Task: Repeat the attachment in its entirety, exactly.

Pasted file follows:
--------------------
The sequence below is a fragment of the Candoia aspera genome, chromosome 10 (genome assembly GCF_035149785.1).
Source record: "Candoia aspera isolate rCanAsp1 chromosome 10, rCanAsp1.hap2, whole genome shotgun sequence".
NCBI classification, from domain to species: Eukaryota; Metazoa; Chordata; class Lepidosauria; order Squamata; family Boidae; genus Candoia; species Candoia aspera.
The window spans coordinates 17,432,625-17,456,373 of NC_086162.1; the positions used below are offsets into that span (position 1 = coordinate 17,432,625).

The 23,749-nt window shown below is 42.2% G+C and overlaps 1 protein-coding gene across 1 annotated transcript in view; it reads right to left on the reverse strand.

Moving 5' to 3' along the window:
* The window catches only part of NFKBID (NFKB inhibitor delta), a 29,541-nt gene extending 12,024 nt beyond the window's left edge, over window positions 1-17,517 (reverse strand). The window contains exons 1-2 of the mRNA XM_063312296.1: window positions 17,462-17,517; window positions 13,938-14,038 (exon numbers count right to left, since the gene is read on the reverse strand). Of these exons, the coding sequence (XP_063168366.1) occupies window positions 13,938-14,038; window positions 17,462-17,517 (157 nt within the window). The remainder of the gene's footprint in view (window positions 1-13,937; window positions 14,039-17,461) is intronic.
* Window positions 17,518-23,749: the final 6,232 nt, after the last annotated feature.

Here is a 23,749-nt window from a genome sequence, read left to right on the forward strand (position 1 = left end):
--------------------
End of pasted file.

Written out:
The sequence below is a fragment of the Candoia aspera genome, chromosome 10 (genome assembly GCF_035149785.1).
Source record: "Candoia aspera isolate rCanAsp1 chromosome 10, rCanAsp1.hap2, whole genome shotgun sequence".
NCBI classification, from domain to species: Eukaryota; Metazoa; Chordata; class Lepidosauria; order Squamata; family Boidae; genus Candoia; species Candoia aspera.
The window spans coordinates 17,432,625-17,456,373 of NC_086162.1; the positions used below are offsets into that span (position 1 = coordinate 17,432,625).

The 23,749-nt window shown below is 42.2% G+C and overlaps 1 protein-coding gene across 1 annotated transcript in view; it reads right to left on the reverse strand.

Moving 5' to 3' along the window:
* The window catches only part of NFKBID (NFKB inhibitor delta), a 29,541-nt gene extending 12,024 nt beyond the window's left edge, over window positions 1-17,517 (reverse strand). The window contains exons 1-2 of the mRNA XM_063312296.1: window positions 17,462-17,517; window positions 13,938-14,038 (exon numbers count right to left, since the gene is read on the reverse strand). Of these exons, the coding sequence (XP_063168366.1) occupies window positions 13,938-14,038; window positions 17,462-17,517 (157 nt within the window). The remainder of the gene's footprint in view (window positions 1-13,937; window positions 14,039-17,461) is intronic.
* Window positions 17,518-23,749: the final 6,232 nt, after the last annotated feature.

Here is a 23,749-nt window from a genome sequence, read left to right on the forward strand (position 1 = left end):